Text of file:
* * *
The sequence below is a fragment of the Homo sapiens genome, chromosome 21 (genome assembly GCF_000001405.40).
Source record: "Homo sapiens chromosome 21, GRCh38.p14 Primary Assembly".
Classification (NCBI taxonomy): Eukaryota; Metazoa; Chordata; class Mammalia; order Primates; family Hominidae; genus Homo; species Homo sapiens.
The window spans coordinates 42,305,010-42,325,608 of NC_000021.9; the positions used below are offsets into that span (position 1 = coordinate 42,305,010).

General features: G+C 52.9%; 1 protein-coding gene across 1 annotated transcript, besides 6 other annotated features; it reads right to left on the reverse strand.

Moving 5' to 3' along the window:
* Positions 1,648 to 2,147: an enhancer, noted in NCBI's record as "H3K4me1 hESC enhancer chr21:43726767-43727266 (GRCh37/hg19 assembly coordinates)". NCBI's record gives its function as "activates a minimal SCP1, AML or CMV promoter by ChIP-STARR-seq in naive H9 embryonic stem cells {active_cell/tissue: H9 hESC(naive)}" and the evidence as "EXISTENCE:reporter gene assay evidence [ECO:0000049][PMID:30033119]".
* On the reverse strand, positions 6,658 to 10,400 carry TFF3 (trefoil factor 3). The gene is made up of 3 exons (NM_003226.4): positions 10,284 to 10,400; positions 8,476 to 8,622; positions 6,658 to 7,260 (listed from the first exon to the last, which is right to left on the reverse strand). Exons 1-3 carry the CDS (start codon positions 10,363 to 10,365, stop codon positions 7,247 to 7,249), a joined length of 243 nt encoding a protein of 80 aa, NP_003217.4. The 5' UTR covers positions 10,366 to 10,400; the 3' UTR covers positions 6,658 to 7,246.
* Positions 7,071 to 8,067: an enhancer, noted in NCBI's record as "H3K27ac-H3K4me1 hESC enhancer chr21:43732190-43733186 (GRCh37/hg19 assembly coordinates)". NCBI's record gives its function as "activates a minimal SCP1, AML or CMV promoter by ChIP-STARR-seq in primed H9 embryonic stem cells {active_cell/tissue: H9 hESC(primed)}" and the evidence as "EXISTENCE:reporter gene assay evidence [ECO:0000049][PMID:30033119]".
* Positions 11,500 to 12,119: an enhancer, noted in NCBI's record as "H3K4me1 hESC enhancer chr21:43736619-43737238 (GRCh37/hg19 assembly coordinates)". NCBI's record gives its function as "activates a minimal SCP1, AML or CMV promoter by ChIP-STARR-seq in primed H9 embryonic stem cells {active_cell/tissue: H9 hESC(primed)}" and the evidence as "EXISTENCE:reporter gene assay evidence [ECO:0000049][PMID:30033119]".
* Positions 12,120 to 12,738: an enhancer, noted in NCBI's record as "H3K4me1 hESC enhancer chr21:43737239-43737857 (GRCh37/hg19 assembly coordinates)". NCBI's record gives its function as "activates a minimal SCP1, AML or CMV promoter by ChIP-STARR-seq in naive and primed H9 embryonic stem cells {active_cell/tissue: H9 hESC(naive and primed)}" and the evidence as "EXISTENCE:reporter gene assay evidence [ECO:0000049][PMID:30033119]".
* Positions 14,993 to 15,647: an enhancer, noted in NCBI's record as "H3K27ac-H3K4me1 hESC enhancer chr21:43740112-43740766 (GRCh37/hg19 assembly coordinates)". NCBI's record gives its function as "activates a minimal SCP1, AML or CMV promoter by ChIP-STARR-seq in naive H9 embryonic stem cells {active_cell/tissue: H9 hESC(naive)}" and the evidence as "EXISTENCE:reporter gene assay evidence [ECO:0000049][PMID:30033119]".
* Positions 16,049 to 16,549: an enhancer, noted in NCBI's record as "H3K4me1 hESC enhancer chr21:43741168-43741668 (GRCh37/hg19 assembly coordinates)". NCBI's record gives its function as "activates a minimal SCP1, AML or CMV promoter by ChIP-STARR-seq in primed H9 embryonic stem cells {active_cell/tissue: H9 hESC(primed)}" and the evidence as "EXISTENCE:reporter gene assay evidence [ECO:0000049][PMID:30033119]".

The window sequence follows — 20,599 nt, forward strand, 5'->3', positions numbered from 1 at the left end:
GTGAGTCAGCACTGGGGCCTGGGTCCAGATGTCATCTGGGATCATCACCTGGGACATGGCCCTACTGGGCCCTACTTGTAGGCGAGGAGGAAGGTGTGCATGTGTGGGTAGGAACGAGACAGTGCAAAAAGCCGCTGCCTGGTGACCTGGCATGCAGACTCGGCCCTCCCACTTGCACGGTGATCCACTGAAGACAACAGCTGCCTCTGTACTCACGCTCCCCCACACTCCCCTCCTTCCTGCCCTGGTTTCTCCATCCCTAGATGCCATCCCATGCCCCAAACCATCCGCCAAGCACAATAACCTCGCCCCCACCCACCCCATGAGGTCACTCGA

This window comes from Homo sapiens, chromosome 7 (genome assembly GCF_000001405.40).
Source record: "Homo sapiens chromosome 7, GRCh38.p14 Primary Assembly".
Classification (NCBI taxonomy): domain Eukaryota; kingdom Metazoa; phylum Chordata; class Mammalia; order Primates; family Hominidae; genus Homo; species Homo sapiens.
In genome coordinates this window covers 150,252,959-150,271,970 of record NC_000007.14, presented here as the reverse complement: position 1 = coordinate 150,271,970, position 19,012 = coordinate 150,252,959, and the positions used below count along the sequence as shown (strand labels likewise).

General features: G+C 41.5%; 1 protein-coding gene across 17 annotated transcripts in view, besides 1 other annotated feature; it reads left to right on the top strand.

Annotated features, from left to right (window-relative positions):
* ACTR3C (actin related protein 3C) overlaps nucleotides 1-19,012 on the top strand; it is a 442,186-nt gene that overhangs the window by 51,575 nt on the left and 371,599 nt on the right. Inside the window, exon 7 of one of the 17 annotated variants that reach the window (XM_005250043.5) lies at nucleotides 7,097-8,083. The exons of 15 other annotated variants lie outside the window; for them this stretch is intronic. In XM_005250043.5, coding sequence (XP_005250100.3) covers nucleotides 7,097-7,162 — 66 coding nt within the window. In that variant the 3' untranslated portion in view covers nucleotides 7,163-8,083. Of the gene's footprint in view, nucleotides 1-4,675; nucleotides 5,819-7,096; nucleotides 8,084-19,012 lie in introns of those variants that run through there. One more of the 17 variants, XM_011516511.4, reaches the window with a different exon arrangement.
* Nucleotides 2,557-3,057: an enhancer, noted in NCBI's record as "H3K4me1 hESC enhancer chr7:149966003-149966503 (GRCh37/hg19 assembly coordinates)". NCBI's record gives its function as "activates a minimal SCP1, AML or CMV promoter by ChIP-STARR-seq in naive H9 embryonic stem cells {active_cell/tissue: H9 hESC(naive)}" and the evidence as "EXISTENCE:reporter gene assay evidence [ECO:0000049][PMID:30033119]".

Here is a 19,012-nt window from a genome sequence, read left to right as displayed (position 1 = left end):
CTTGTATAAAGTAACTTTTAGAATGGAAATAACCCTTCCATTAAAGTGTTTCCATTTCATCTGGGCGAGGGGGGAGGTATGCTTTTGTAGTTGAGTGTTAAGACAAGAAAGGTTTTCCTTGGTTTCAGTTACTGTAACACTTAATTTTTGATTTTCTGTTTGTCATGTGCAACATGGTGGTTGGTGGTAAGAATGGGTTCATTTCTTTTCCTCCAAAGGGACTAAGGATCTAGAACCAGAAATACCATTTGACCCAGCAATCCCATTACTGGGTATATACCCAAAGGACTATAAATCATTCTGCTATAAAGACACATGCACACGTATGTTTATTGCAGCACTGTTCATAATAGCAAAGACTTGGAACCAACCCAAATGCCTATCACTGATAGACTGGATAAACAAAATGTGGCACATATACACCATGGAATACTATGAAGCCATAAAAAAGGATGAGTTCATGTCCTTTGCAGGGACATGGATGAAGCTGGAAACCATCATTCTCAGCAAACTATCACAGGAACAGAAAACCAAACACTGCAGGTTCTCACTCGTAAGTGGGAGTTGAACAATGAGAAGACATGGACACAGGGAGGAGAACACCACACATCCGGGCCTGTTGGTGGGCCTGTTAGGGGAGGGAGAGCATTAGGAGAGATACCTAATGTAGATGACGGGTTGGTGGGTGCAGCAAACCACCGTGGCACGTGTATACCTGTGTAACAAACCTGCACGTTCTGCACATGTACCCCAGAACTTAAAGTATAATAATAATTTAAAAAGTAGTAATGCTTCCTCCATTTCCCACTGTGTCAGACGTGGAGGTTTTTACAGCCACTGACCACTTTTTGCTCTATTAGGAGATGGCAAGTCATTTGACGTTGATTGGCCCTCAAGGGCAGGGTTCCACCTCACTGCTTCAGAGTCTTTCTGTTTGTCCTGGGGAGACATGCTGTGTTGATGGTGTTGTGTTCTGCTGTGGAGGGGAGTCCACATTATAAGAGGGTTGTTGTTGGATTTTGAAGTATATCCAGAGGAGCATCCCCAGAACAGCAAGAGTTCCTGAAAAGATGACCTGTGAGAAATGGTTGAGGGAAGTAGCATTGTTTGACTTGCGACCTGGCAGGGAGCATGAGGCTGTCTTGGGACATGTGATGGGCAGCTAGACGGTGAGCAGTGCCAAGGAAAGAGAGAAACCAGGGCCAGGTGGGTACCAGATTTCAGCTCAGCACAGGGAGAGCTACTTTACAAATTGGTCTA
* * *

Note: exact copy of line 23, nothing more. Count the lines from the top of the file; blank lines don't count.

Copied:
* Nucleotides 2,557-3,057: an enhancer, noted in NCBI's record as "H3K4me1 hESC enhancer chr7:149966003-149966503 (GRCh37/hg19 assembly coordinates)". NCBI's record gives its function as "activates a minimal SCP1, AML or CMV promoter by ChIP-STARR-seq in naive H9 embryonic stem cells {active_cell/tissue: H9 hESC(naive)}" and the evidence as "EXISTENCE:reporter gene assay evidence [ECO:0000049][PMID:30033119]".